Angelic ending PageBl, THE VOICE OF THE HIGH PLAINS Friday June 16,2006 Hays, Kansas 000 Panel sets August date for justice's hearing By CHRIS GREEN HARRIS NEWS SERVICR Nuss TOPEKA — A state judicial panel will begin hearing testimony and evidence in August to determine whether a sitting Kansas Supreme Court justice broke ethics rules during a lunchtime chat earlier this year with two state senators. Justice Lawton Nuss, a fof mer Salina attorney, is accused of violating conduct standards for judges, the state's first high court justice to formally face such a complaint. During a conference Thursday at the state's judicial center, attorneys in the case and an official from the state Commission on Judicial Qualifications set the hearing for 9 a.m. Aug. 10 in Topeka. Nuss did not appear in person at Thursday's session but will be present at the August hearing. Overland Park lawyer J. Nick Badgerow represented Nuss at the conference. The justice is accused of discussing education-funding legislation during a March 1 lunch with Senate President Steve Morris, R- Hugoton, and Sen. Pete Brungardt, R-Salina, even though a high-profile school finance lawsuit remained before the court. In April, the justice removed himself from further proceedings in the case after a reporter asked about contacts between the court and legislators. The August proceeding is expected to last a single day, and Nuss will be called to testify, along with Morris and Brungardt. Other individuals that Morris told about his contact with the court won't be called, attorneys in the case told Judge J. Patrick Brazil, a commission member who oversaw Thursday's conference. SEE NUSS, PAGE A8 Long-time professor bids FHSU farewell Heil has taught for more than four decades By MICAH MERTES HAYS DAILY NEWS More than 40 years of memories at Fort Hays State University, those Richard Heil will take, those he recollects with clarity and occasional sentiment. But 40 years-plus of term papers, grades, files and all the other miscellania a faculty member accumulates in that time, that stuff can't be pitched soon enough. "The past couple of weeks, I've just been cleaning out my office," Heil said. "I've been cleaning out files from all the courses I took as a student, all of them I taught, all those notes. I found a box full of my dissertation. I got rid of all of it." Hejl presented a plastic ijejt.* .,. cup teeming with the hundreds of paper clips pulled during the process. He pointed to the bare walls of his office. He told of the 30 blue-recycling barrels he filled by the time the last file was thrown out. "What do you do with all that stuff, take it home?" he asked. Saturday is Hell's last day as a faculty member of FHSU. This day will be 43 years after he graduated from the university with a bachelor of arts degree in political science. It's 41 years since he began as an instructor and nine since he became the third chairman in the political science and justice studies department's history. He's served under four of the eight FHSU presidents, and he wonders just how many students have taken class- Heil es from hiiru "I've taught big sections of American Government for a lot of years, as well as small little seminars with no more than five students," he said. "I've taught ,,,.,,( jaboiittjie grefldjjicy^. Congress, Kansas politics," the Constitution, so many," SEE HEIL, PAGE A8 Summer cinema FRED HUNT / Hays Dally News Mall 8 Cinema employee Sarah Turner looks on as assistant manager James Gerstner changes the marquee letters Thursday evening in front of The Mall In Hays. Family farmer JAMIE ROPER / Hays Daily News Gary Sack eyes his wheat as he unloads his combine Wednesday about 3 miles west of Hays. Sack's son, Jeff, and 4-year-old grandson, Jacob, helped him bring in the harvest this year. Small town dealing with loss of post office By STACIE R. SANDALL HAYS DAILY NEWS PENOKEE — Penokee and Graham County residents are having to foot the bill to prepare for a significant change. Penokee inhabitants no longer will be able to get their mail at the local post office after June 23. A notice was sent out to residents June 6 that Postmaster Gail Brandyberry was leaving. The next day, they got notice that they were losing their post office altogether. "They said they couldn't find anyone to take it," said Dorothy Taylor, a Penokee resident since 1966. "They cut their hours back and everything and couldn't find anyone to take it for that many hours." The post office hours are from 9 to 10:30 a.m. Monday through Friday, and one nearly-random hour Saturday. Taylor said the 40-plus residents of Penokee hated to hear about the closure, but no one blames the postmaster for leaving. She got a full-time job with benefits, according to Taylor. "To me, it's real sad," Taylor said. "As long as you have a post office, you're somebody. Once you lose your post office, you're nobody." SEE LOSS, PAGE A8 IN THE NEVUS U.S.wirriedalMitNirttiKirean lug-range missilo tost WASHINGTON (AP) — North Korea Is accelerating preparations for testing a missile that has the potential to strike the United States, a U.S. government official said today. A test of the Taepodong-2 long-range missile might be imminent, the offlfital saw- The official agreed to speak but only on the condition of anonymity because of the sarAaitiYttygf the Information, thp plal said the Bush • admlnlitfalien l|¥e,ry concerned about acllvitiee that point toward a test, but de- clined to elaborate. Japanese and South Korean officials also have expressed concern In recent days about the reported North Korean missile launch activities. Kyodo News agency in Japan reported that an additional rocket section had arrived at a North Korean launch sjte within the past two, days,. In Tokyo, the Japanese government responded to news reports about a possible step would jeopardize the LIGHTER SIDE WELLINGTON, New Zealand (AP) —A woman who dashed Into an International rugby match wearing a skimpy bikini was fined for disorderly behavior — but her online auction of the garment already had drawn a bid more than 10 times the fine. Lisa Lewis ran onto the field during a rugby match between New Zealand and Ireland last weekend before being escorted away by security guards. When her case was called In the Hamilton Magistrate's Court today, Lewis was convicted of disorderly behavior and fined $206. "I'm happy, eh, I thpught It was go- Ing to be a lot more," she told Netloiv al Radio, adding "if I was |n court, I would have given the judge a hug." Earlier this week, Lewis began an online auction of the bikini to help pay the fine, and just hsun b*fore it was due to close today, bids for the gar- ( mrt has! reached $2,496. COMING SUNDAY A profile of the officers of Northwest Kansas Community Corrections. INSIDE this & that A2 Kansas A3 Faith AS Opinion A6 National A7 Obituaries A8 Financial A8 Sports B1 Scoreboard B2 Classifieds 04 Comics 07 Annie's Mailbox 87 OUTSIDE LOCAL FORECAST Tonight, thunderstorms. Some thunderstorms might be severe with heavy rainfall. Lows in the lower 60s. Southeast winds 10 to 15 mph, Expanded weather, page B8. 3 sections, 38 pages CONTACT us: PHONE: (785) 628-1081 on (800) 867-W17 FAX: (78$) 828-8189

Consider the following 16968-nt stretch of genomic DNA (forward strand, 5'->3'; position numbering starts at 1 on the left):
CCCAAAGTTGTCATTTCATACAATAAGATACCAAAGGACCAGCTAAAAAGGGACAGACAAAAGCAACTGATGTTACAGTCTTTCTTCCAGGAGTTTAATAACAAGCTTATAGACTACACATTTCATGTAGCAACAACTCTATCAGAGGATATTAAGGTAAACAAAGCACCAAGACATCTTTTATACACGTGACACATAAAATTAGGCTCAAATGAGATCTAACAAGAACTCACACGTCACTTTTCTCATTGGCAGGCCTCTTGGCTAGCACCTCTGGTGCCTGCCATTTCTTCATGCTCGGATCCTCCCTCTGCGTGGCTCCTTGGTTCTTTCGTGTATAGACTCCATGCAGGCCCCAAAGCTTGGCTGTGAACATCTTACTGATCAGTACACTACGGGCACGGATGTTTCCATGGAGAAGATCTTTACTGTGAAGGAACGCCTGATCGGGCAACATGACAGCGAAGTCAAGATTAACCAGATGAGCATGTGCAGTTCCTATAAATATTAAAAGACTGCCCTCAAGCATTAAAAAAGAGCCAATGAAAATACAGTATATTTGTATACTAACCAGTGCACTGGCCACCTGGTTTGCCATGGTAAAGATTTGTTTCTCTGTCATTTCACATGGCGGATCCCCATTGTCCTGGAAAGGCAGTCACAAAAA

What members have found on this page

Get access to

  • The largest online newspaper archive
  • 9,800+ newspapers from the 1700s–2000s
  • Millions of additional pages added every month

Try it free